Prairie View A&M University students, faculty and staff were on hand bright and early to help welcome students to the first day of school at Aldine ISD’s Impact Leadership Academy (ILA), the district’s first all-boys school. PVAMU is partnering with the ILA to cultivate learning experiences rooted in identity, leadership, community, and activism, all designed to address academic achievement and support social and emotional needs for young Black and Latino male students.

High-Quality Principal Learning Programs Associated with Improved Outcomes

As state leaders continue to weigh the best use of federal funding to improve education in the wake of the COVID-19 pandemic, a major new research report by the Learning Policy Institute and The Wallace Foundation underscores the importance of federal, state, and district policies that foster the availability and quality of principal preparation and professional development programs. The research finds that the preparation and professional development a school principal receives not only shapes their efficacy as a leader, but are also associated with positive outcomes for teachers and students.

Belmont University Announces New Partnership to Recruit and Train Math Teacher

Belmont University logoIn partnership with the Tennessee Department of Education and local public school districts, Belmont University announced a new initiative to recruit, train and support the next generation of mathematics teachers in the Midstate region.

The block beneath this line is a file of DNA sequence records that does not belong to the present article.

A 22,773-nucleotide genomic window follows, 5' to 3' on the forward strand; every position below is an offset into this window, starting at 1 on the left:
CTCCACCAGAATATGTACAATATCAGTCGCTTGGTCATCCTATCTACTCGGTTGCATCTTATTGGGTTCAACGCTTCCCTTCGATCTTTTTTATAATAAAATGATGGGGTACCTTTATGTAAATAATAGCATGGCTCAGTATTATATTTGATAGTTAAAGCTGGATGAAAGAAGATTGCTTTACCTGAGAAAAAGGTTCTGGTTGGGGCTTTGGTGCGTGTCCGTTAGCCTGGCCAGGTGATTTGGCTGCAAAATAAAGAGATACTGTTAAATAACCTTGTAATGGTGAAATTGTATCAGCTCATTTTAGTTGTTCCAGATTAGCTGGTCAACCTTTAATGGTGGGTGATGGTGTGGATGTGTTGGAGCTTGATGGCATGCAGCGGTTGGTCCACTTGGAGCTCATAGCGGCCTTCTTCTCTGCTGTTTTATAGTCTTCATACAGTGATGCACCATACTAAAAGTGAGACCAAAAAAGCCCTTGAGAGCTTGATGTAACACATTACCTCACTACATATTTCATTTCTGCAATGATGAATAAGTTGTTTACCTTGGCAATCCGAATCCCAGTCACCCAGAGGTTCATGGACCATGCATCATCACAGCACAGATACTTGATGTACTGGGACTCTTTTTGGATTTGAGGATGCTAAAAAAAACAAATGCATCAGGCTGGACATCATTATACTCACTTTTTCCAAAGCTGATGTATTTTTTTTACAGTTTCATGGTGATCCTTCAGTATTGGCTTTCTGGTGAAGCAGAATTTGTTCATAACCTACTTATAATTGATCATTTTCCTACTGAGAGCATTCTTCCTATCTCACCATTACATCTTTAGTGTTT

The newly established Belmont University Math Teacher Residency will leverage partnerships with area school systems — including in several rural communities — to enable high-quality potential candidates to become mathematics teachers in secondary schools across Middle Tennessee. 

With $2 million in grant funding awarded to Belmont University through a competitive state grant process, the program will place each teacher candidate in an in-school “residency” — a paid educational position in a classroom where they will learn from and receive support from an experienced mentor teacher. Concurrently, candidates will enroll in high-quality, intensive online coursework at Belmont, deepening their content knowledge and learning effective pedagogical strategies. Belmont professors will work alongside candidates’ mentor teachers to ensure that instruction has immediate and meaningful classroom application.

Illinois State University Coordinates State Tutoring Initiative

This article originally appeared on Illinois State University website and is reprinted with permission.

Teacher working in the classroom with young students

Illinois State University (ISU) is coordinating the Illinois Tutoring Initiative in partnership with the Governor’s Office, the Illinois State Board of Education (ISBE), the Illinois Board of Higher Education (IBHE), and the Illinois Community College Board (ICCB). The program will provide tutoring for approximately 8,500 Illinois students during the two-year period. This is one of four state initiatives aimed at learning renewal following COVID disruptions in schooling.

Six institutional partners across the state including ISU, Governor’s State University, Illinois Central College, Northern Illinois University, Southeastern Illinois Community College, and Southern Illinois University, manage tutoring in their area of the state.

How are You Using ESSER Funds to Address Educator Shortages in Your Community?